These little examples of common behaviors in profane life in contrast with our principles give a clear idea of how metals must be left outside our Temples.
As the neophyte proceeds to perfect his life with the necessary help of Masonic principle, he will certainly get rid of what is against them.
In order to explain the Masonic morale, it is appropriate to quote integrally the ‘ancient’ Masonic precepts, which have a fundamental educational function on the character and moral instruction of adepts.
Do good for the sake of good.
Don’t do anything that can degrade or taint your memory.
Do to others what you would like others to do to you.
Respect old people. Educate the young. Protect children.
Obey the laws and work for their improvement.
Love good people, pity the weak and avoid the bad. Don’t hate anyone.
Speak firmly with great people, sincerely with friends, sweetly with less fortunate people and lovingly with the needy.
Don’t judge lightly the actions of men; praise a little and blame even less. Think that in order to judge men it is necessary to sound their heart and understand their intentions.
Look for the truth. Respect sincere beliefs and faiths.
Respect women; don’t take advantage of your strength to prevaricate.
Be a loyal guardian for your son; work until he believes, loves and respects you. Be Master, Father and Friend to him.
Strive to know men in order to know yourself.
We must point out that if these precepts were observed by all men, they would change the face of the world.
The goal of Freemasonry is to allow men to knock down the barriers that divide them and be brothers. This hasn’t been accomplished yet; this is why our Temple is not finished yet, it is not covered and its ceiling is the starry sky.
In this Temple Masons gather to work for the welfare of the Humankind. They use symbols to help the perception and the acquisition of their occult meaning.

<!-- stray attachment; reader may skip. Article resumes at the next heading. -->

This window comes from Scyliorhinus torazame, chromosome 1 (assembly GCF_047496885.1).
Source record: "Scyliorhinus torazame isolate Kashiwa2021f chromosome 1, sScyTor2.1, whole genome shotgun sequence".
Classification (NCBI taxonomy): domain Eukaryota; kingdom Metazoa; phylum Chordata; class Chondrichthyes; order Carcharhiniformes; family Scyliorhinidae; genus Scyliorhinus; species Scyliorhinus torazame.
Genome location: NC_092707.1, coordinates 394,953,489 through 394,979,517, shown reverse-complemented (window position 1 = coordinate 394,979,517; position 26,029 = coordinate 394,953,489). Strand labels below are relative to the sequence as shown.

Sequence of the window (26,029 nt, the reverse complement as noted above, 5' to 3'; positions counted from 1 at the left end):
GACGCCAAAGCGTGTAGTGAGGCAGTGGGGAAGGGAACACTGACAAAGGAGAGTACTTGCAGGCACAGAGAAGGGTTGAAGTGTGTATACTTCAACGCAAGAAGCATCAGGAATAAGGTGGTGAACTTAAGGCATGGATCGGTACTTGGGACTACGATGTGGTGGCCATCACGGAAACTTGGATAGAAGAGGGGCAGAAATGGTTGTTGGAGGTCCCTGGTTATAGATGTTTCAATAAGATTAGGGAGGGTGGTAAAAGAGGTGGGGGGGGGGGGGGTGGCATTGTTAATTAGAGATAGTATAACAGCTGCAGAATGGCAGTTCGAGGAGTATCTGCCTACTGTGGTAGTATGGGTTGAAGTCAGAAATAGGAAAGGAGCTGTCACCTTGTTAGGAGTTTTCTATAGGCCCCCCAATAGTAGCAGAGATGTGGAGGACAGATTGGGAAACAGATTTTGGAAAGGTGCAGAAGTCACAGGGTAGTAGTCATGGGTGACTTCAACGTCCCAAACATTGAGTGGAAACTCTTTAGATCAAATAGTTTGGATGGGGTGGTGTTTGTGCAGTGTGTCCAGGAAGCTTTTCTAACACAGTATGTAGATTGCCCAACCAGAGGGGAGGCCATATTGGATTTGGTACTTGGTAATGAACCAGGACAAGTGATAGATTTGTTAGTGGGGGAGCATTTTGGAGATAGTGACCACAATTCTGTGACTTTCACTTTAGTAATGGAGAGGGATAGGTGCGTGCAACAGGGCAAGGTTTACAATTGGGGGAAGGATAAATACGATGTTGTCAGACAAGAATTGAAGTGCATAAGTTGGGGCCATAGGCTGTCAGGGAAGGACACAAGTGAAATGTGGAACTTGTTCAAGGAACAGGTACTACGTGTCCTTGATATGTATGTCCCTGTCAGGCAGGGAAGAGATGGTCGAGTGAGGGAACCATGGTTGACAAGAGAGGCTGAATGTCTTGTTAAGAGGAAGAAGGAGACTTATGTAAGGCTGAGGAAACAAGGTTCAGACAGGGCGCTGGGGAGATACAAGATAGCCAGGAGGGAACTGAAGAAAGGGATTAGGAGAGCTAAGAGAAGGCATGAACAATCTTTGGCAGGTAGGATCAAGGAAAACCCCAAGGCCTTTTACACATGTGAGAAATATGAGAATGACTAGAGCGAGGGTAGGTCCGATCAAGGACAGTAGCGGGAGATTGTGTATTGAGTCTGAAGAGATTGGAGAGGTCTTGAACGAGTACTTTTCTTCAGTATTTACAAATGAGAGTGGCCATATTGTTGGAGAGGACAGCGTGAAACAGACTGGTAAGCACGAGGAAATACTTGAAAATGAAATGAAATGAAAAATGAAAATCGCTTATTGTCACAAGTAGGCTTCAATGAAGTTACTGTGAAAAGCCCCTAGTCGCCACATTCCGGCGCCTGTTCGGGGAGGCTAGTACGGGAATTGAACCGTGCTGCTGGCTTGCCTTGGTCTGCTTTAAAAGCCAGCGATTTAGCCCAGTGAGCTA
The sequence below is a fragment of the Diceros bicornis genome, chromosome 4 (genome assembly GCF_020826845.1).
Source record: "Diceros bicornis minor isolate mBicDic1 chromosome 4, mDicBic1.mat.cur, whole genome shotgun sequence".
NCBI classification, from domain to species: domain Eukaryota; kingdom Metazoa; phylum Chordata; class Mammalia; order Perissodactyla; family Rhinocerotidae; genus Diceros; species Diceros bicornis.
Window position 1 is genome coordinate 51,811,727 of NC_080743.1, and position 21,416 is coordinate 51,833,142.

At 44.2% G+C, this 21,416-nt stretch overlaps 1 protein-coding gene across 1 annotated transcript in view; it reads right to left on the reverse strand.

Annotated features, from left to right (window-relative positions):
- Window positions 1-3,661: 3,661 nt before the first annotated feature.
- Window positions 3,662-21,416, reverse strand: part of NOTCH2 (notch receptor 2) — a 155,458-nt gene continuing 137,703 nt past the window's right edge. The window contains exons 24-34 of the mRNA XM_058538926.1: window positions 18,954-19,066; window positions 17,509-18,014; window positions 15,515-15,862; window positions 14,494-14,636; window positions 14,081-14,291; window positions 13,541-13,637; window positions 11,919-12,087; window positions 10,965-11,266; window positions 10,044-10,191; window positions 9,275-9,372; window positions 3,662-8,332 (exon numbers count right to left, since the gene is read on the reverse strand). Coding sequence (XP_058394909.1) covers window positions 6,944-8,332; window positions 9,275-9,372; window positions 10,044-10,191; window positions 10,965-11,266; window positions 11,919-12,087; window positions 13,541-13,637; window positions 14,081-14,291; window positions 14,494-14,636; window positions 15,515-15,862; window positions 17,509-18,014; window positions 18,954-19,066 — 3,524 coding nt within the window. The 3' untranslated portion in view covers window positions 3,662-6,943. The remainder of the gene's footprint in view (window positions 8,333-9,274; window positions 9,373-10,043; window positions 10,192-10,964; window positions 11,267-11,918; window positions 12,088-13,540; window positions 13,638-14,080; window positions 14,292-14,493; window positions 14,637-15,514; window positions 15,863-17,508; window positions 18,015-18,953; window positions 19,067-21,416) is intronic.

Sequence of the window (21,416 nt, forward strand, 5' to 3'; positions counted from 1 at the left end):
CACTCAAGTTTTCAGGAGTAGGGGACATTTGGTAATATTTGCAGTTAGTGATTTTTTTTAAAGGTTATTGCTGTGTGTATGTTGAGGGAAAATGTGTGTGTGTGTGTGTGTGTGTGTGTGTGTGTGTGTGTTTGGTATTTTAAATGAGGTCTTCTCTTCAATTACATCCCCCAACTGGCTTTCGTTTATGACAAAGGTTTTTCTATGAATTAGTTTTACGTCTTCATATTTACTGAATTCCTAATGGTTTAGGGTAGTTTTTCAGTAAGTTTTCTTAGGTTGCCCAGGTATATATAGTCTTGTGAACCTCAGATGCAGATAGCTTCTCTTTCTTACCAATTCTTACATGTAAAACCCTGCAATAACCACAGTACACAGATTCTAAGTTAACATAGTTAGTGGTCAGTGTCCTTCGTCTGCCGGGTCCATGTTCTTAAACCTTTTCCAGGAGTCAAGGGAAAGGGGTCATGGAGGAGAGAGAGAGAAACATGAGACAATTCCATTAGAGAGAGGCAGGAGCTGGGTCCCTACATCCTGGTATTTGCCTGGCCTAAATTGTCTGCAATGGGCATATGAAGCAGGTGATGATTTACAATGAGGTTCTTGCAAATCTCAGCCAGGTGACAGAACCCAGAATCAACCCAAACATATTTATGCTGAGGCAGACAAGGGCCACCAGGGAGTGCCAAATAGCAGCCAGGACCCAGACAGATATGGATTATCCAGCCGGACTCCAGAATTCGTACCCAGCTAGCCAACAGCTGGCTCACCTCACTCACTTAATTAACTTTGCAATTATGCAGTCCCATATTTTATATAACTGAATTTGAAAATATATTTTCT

Freemasonry urges action, causes thoughts, and organizes the work of the most enlightened towards the weakest members. Those who are in any way privileged will behave towards the less fortunate like older brothers towards their siblings; in this way all the problems of cohabitation of citizens, peoples and States will be resolved.
Progress and science are products of the whole Humankind. Freemasonry assumes that benevolence towards the others implies inner happiness; therefore the Lodge has a beneficial effect on the man who attends it with love. He finds nourishment for his intelligence, the chance to think, the instrument for moral progress and as a consequence the satisfaction for the accomplished work.
There are Brothers who never experience these feelings. They use Freemasonry as an instrument to reach their ambitious goals and then they abandon it to beg for favors in other environments, instead of staying among loyal friends.
There are others who are discouraged when facing the first difficulties of assimilation and they abandon such a lively Institution that they didn’t bother understanding and studying. They are disappointed because they expect impossible things or they didn’t find the chimeras they dreamed of.
Edited by Athos A. Altomonte and Adriano Nardi